1D Tetris – Part 1 of 1

So recently at work, my coworker installed a light strip in our office. Because it’s not enough to install shiny toys for people to play with, he hooked it up to his desktop and exposed the interface to the strip to the internet. Now that’s a challenge I couldn’t pass up!

The strip itself was simple – a set of 60 LEDs arranged in a row, and each LED could be set to any RGB color. The interface to the tool was even simpler – a REST POST to a port on my coworker’s LED would update the entire strip. If you sent a single color triplet, such as [[255,0,0]], it would set the first light to red, and the rest of the strip turned off. If you sent [[255,0,0],[255,255,0]], it would set one light to red and one light to yellow. And so on. An open API, ready to attack play with!

Of course, the first thing I did with this API was to whip up a quick Java program to interact with it. The code was not meant to be production-ready, and just sent requests to the server followed by sleeping a small amount of time. I’ll say it looked something like…

Yup! I’ve recreated the experience (well, in some browsers, on some resolutions) of my first experiment here. I’ll be going through examples of how to make it work.

Most of my day-to-day development is in Java, so I chose Java to implement my DDOS tool animation script in. I already had Eclipse running and it seemed like the quickest way to get something going. Plus, it’s dead simple to send a POST request in Java.

URL obj = new URL(url);
HttpURLConnection c = (HttpURLConnection) obj.openConnection();
c.setRequestProperty( "Content-Length", String.valueOf(array.length()));
OutputStream s = c.getOutputStream();

I’m sure there’s a Perl one-liner someone can write for this, or use some Python::Library::3/10 to do the same thing, but I don’t need to defend my language choices here!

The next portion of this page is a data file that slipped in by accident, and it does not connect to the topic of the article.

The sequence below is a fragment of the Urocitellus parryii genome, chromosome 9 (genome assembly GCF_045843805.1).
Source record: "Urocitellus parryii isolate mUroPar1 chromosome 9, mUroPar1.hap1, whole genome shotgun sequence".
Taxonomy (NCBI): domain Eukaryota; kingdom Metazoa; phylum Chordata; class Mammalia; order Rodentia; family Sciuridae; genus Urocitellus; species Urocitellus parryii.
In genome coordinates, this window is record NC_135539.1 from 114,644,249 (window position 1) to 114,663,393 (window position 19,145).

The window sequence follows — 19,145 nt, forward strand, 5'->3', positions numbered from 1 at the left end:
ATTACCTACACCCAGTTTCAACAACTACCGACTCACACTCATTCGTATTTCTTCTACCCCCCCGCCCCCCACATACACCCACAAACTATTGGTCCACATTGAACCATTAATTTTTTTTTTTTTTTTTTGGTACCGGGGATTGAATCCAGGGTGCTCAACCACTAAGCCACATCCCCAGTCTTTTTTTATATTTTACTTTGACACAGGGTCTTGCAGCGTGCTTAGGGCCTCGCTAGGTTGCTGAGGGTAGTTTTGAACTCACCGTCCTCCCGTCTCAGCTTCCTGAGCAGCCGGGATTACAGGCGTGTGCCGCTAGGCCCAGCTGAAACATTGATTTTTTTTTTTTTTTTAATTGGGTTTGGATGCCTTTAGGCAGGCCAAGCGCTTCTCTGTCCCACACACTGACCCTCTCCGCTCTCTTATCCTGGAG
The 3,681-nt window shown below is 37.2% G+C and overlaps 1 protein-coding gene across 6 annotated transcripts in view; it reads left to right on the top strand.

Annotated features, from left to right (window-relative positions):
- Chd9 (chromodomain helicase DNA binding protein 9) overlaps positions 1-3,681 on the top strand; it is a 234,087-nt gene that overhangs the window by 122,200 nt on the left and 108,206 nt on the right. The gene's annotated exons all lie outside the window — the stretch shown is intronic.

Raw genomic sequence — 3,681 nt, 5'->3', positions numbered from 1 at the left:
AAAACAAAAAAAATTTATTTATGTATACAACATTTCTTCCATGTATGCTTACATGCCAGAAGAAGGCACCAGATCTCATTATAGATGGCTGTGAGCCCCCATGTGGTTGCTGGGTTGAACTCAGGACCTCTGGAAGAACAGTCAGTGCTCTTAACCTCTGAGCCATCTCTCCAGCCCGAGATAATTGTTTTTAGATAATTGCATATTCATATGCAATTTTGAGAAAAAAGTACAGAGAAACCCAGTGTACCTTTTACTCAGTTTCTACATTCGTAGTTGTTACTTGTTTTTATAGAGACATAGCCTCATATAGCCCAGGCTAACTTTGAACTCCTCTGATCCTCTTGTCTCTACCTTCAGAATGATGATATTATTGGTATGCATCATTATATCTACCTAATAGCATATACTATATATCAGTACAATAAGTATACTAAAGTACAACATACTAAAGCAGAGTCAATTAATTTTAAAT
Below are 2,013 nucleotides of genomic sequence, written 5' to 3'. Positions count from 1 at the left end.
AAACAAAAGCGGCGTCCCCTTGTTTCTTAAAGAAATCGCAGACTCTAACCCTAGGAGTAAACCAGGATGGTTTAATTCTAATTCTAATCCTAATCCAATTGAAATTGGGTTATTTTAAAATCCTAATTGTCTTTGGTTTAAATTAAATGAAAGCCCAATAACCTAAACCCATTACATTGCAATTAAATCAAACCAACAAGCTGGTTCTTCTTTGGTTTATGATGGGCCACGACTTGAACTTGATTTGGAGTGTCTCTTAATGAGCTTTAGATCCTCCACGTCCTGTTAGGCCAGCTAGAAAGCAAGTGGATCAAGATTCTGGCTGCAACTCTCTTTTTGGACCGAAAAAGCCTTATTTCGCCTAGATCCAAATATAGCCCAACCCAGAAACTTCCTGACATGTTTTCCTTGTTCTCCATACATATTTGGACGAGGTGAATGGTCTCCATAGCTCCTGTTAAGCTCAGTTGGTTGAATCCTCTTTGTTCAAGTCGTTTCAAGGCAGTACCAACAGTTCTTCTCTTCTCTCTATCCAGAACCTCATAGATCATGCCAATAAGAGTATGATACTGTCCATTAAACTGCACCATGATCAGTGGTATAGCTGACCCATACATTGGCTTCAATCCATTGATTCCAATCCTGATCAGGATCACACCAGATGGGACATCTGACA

As soon as I tried sending dummy requests, such as setting a pixel, and testing how fast I could send requests (quite quickly), I wanted to code up something quick. Nothing better than moving colors, right? I quickly set up a representation of the strip in memory and wrote some helper methods to continue sending the my state of the world in the right format. The glue is left as an exercise to the reader! (I’ve always wanted to say that. I think I’ll be saying this a lot more.)

final int max = 60;
int r[];
int g[];
int b[];
void clear() {
  for (int i = 0; i < max; i++) {     r[i] = 0;     g[i] = 0;     b[i] = 0;   } }

So now that I had a way to keep a state updated, I wanted to make something interesting happen. The simplest way to make something animate is to just update a position in a loop. This was quite easy to do, and I then had a red dot moving around on the light array.

int rPos = 0;
int rDir = 1;
while (true) {
  rPos += rDir;
  if (rPos <= 0) { rDir = 1; rPos = 0 }   else if (rPos >= max - 1) { rDir = -1; rPos = max - 1; }
  r[rPos] = 255;

What's more impressive than one dot though? Well, you saw it earlier -- five splotches instead of dots! In order to get that effect, I just updated the positions right next to the ones that were tracked and set darker shades of the individual moving dots. So for the dot that was [255,0,0] (Red!), the lights right next to them were set to [128,0,0] (Dark red!), and one more point further were [64,0,0] (Very dark red!).

If you're interested in how this code actually worked, feel free to look at the JavaScript used to implement this page. I'll wait.


I will admit the code I actually used was more hard-coded than the JavaScript you looked at, and even this could have been made even better.

This is all the time I have for this now, but in the next part I'll walk through (and reimplement for your enjoyment) the next step of the animation!

The post-script: Do not try embedding arbitrary css and script tags into WordPress. It doesn't like that.

Well, then.

It’s mid-November, so the crunch of last-minute prep work is in full effect. Of course, that’s the perfect time to procrastinate by working on something I’ve been procrastinating on for too long.

This is my new personal site, for whatever I want to put here. I actually got permission to write this from my current job, so I can even share code snippets (that are from personal projects) It only took 5 months, too. Legal departments are awesome. (I’m not even kidding. If you’re a company with 50k employees, and your legal team can actually look at an individual request for blogging, well, that’s quite a lot of work.)

There’s a lot of parenthesizes in this post. I suppose my current work project trains me to use them all over the place. (Prolog-like languages!) (Or should that be ‘(! prolog-like languages)’?)